However, I will say that it’s super easy to create packages and a fee schedule that doubles or triples your usual fee. Not only that, but clients are actually, genuinely happy to pay it because of the value and continuing relationship you provide.
We talk a lot about the “$10,000 days” and “$25,000” months. Those aren’t anomalies. Those are real numbers. In fact, those are Martha’s numbers and even though she works completely on her own schedule, those numbers are growing. In my own practice, I was bringing in more than a million a year in revenue, had other lawyers working in my office and a full team, so I only had to go into my office a few days a week.
But, the beauty of adding estate planning to your law practice is that you can take on as many or as few clients as you wish. You can even structure your practice to have recurring revenue with a “membership” system that not only makes life easier for your clients, but gives you reliable income you can count on. (Read my blog about not having to scramble at the end of every month.)
Okay, so that all sounds incredible, right? But HOW do you get qualified if you didn’t study it in school, or are already immersed in a different niche?
How To Add Estate Planning to Your Law Practice
Essentially, there are two ways—the hard way and the easy way! (Martha and I both started out the hard way, so the following is a hard-earned opinion based on real experience.)
The Hard Way
1. Take Continuing Legal Education Courses (CLEs)
You could do what Martha and I did and spend tens of thousands of dollars (EACH) on attending in-person courses, both locally and across the country. We both went the extra mile (or thousands of miles) and spent a ton of more money to travel out of state, seeking additional knowledge, as well.
CLEs will provide you with both legal and technical principles to learn estate planning. That’s true. However, depending on your State’s offerings, you may have to mix and match or otherwise seek out the kind of education and information you need.
You’ll need to research and determine what your state requirements are, what the institutions are providing, and how you‘re going to incorporate that into your schedule.
It won’t be cheap. It’s not likely to be fast. (I’ll highlight other deficits with this method later.)
Get a Mentor
To be fully qualified you will have to take CLEs, but you could streamline the process a bit and count on a mentor to teach you the practical aspects of estate planning. A jump-start, in a way.
Of course, since you’ll be a newbie, you won’t have any idea if your mentor is making any of the common mistakes that even the most experienced planners make. That’s if you can find someone willing to teach you.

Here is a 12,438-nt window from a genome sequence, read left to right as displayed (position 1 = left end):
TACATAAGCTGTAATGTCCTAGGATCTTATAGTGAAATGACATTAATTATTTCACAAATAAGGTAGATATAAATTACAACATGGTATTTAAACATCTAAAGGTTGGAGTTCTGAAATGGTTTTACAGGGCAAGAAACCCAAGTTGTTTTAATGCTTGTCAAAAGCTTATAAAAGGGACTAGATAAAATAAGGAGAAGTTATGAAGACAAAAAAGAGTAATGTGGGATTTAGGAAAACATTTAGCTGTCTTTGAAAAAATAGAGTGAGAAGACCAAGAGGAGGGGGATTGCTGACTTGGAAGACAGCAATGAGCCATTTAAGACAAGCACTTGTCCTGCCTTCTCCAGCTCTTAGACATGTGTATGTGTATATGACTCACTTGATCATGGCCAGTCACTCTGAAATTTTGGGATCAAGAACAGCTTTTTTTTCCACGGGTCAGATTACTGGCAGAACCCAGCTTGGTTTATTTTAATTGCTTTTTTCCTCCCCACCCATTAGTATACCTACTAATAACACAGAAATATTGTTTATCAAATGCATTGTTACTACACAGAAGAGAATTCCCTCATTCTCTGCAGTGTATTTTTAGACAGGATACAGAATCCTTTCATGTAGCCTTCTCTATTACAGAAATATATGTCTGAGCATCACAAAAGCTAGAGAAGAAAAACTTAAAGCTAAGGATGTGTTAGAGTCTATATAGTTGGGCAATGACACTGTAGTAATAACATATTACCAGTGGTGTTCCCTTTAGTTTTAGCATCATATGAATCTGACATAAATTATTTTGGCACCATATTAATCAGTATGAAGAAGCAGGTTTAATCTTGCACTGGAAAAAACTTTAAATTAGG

The Problem with CLEs
Both Martha and I discovered the same issues when we were taking CLEs for estate planning…
Besides the quality being hit and miss… they were way over our heads!
Now, I’m not too shy to clarify that I’m a pretty sharp tool in the toolbox, and Martha is definitely one smart cookie, too. The CLEs simply start out at too advanced a level to be truly educational. They skipped over the foundations completely. It was like asking someone to drive a Formula 1 race car (and win) before they’d learned to drive a stick!
Point is, the CLEs were insufficient. We both realized we needed the basics upon which to layer the more complex principles. You must have a foundation to understand how the different aspects of the law and planning connect, and how they can and cannot be integrated, customized, etc. etc..
The other stand-out deficiency we saw was CLEs really aren’t teaching you the part we think is most important — how to counsel clients from a heart-centered perspective, deliver a truly meaningful plan or build a business around your law practice. It’s pure legal/technical and (as I said) oftentimes over your head.
CLEs are coming at it from a legal perspective, not a client-centered perspective. And, they are almost entirely focused on a forms and documents-based estate planning practice, not a counseling-focused practice.
Did you really go to law school just to draft legal documents? And then nickle and dime it, competing with the online offerings FOR those documents?
In actuality, the advanced stuff can be the easiest to learn, once you have a great foundation, and happens quite naturally as you grow as an estate planning lawyer and practice. Getting a basic, thorough foundation? Well, that’s why we created the easy way.
The Easy Way
Remember, both Martha Hartney and I did exactly what we’ve described above. We did the CLEs. We traveled around, taking time away from our families, seeking further answers and qualifications. We both spent tens of thousands of dollars on this one aspect of our education. We had mentors to guide us. So, we can say with considerable authority that the easiest way to add estate planning to your law practice is to…
Start the Estate Planning Bootcamp (EPBC).
We’ve done the hard work for you. We’ve combined our forces, extracted the most important, relevant information any lawyer needs and can use to do estate planning and put it into one affordable package. You get to learn all you need to add estate planning to your law practice (or start an estate planning practice from scratch) AND earn CLE credits… all from the comfort of your home or office. (We can tell you more about individual State accreditation if you need).
Of course, with a name like “Law Business Mentors”, you also get the benefit of our mentorship. In fact all of the lawyers in our Estate Planning Bootcamp support each other in a variety of ways, including an exclusive private forum, so you get the benefit of a like-minded community to learn from, too.
Plus, 6 months of ongoing support from both me and Martha to not only learn estate planning, but to build your law practice into a business as well.
But that’s just an option. (To learn all about this option, you’ll want to listen to the training call Martha and I hosted, here.)
Bottom line is, however you go about it…
Adding estate planning is a win-win for you and your practice and definitely something to consider adding to your services. I highly recommend this law practice area to all lawyers, law students, solo firms and law practice partnerships. And, even if you’re not at all interested in looking at the EPBC, I’m happy to answer any questions about this law practice area, so go ahead and reach out.